The BRICS accelerate the race to establish themselves as a counterweight to the West | International
Whether the BRICS ever discussed at the Johannesburg summit what the club will be called when it expands from five to 11 members next year has not been reported. The Brazilian president, Luiz Inácio Lula da Silva, believes that it is best to keep the current name. "It's nice," he said in the South African city. The acronym was invented almost 20 years ago by a Goldman Sachs analyst to label an informal group of countries that were growing at breakneck rates, becoming engines of world GDP, and offering promising opportunities to the global investor. Brazil, Russia, India and China formalized their relationship as a geopolitical pole in 2009, when the financial crisis in the US and Europe increased the attractiveness of the periphery. In 2010, with the accession of South Africa, they added the final S. The bloc begins a new phase with the announcement that six new partners will enter on January 1 (Saudi Arabia, Argentina, Egypt, the United Arab Emirates, Ethiopia and Iran).
The club accelerates its career towards a fairer and more balanced world order. "Global governance must represent current power and economic relations, not those of 1945," UN Secretary General António Guterres proclaimed at the summit. Current and future members want more voice, more prominence, more power; end Western hegemony, but that doesn't mean the same thing for everyone. Brazil defends its neutrality, it has always worked to get along with everyone; Iran wants nothing to do with the great satanthat is, the US. And for China and Russia, this is a leap forward in their desire to forge a broad alliance that acts as a counterbalance to the G-7 (Canada, France, Germany, Italy, Japan, the United Kingdom, and the United States). ), the club of rich countries.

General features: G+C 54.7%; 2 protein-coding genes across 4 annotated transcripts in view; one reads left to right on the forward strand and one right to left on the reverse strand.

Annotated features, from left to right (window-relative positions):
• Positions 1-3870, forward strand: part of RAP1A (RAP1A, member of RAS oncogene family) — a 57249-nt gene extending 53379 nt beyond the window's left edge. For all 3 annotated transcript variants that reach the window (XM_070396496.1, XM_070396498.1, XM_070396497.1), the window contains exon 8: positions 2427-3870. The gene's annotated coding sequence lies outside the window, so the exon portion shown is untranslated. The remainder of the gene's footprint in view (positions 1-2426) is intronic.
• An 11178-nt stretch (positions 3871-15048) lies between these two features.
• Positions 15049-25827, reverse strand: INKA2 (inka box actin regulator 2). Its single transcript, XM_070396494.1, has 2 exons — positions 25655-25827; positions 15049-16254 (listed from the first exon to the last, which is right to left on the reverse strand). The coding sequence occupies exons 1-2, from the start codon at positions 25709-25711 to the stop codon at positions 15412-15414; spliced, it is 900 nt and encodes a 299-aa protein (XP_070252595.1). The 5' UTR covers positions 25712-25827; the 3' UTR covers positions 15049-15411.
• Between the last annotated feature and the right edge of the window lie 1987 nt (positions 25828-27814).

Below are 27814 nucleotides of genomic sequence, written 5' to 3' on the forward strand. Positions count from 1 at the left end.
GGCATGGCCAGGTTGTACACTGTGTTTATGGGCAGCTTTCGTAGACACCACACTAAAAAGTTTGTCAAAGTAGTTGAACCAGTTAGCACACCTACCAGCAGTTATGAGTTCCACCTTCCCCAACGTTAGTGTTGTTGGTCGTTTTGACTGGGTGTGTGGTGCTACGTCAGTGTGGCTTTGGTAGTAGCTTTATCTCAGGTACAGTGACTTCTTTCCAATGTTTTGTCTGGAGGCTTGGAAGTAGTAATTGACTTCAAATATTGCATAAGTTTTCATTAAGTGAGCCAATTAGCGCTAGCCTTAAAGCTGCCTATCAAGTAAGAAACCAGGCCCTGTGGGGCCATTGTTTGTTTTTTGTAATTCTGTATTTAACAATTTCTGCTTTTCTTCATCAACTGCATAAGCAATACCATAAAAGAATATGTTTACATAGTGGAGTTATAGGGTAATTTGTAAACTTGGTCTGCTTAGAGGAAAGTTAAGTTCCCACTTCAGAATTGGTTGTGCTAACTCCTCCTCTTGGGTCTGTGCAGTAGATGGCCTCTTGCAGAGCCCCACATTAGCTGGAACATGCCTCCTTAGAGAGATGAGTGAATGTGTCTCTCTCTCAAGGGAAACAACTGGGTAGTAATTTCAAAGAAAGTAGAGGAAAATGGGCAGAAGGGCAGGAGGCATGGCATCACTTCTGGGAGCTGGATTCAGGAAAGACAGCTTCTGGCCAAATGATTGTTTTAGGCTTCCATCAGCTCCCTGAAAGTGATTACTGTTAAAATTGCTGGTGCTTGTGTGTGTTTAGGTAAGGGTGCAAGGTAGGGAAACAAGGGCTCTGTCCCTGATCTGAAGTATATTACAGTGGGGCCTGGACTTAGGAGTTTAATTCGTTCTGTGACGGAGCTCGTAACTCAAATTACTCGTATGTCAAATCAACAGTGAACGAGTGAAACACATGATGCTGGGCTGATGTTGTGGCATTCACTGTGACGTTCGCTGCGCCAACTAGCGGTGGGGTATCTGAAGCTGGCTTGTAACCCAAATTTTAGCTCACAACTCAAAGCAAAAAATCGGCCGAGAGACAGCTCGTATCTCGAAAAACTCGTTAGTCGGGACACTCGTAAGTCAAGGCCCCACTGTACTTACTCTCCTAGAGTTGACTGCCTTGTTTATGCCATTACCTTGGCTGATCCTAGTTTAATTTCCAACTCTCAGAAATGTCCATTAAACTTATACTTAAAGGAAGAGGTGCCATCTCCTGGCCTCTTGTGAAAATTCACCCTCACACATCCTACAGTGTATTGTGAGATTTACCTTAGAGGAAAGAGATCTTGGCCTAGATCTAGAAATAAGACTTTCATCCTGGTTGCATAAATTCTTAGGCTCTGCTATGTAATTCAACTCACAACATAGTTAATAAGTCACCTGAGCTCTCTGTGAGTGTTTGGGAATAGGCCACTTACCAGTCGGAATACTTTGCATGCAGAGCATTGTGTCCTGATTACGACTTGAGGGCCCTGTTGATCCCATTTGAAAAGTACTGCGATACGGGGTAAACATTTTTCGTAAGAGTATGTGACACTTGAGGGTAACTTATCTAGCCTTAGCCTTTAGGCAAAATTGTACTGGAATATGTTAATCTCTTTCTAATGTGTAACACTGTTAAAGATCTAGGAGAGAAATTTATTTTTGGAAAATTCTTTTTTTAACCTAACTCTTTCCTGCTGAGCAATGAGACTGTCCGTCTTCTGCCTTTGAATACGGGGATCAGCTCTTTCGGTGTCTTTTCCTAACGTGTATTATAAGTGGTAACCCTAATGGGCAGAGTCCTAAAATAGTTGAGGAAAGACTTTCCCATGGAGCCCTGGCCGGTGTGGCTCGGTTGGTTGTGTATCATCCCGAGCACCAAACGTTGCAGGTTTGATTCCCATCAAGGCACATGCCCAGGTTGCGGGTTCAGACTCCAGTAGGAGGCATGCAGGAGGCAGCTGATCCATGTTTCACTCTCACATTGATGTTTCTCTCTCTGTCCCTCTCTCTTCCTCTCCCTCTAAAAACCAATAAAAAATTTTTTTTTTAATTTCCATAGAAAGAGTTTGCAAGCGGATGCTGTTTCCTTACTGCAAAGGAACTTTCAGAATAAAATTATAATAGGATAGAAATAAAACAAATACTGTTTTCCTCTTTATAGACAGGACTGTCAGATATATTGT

The Brazilian Maiara Folly, specialist in international relations and executive director of CIPO (a research center on international relations, governance and climate), explains from London that "enlargement is something very natural for the BRICS, a group that is very critical of the G -7 because it considers it an exclusive club that does not reflect the distribution of political and economic power in the world today”. Chinese President Xi Jinping greeted the decision with the adjective of great occasions: "This enlargement is historic." Another push to his global ambitions.
Bringing in new partners "is a victory for China, which was looking for an expansion years ago," explains Moritz Rudolf, an analyst at the Chai China Center at Yale University, from the US. He argues that the enlarged BRICS "will be more Sinocentric." For a long time, India and Brazil were reluctant to open the door because it dilutes their presence.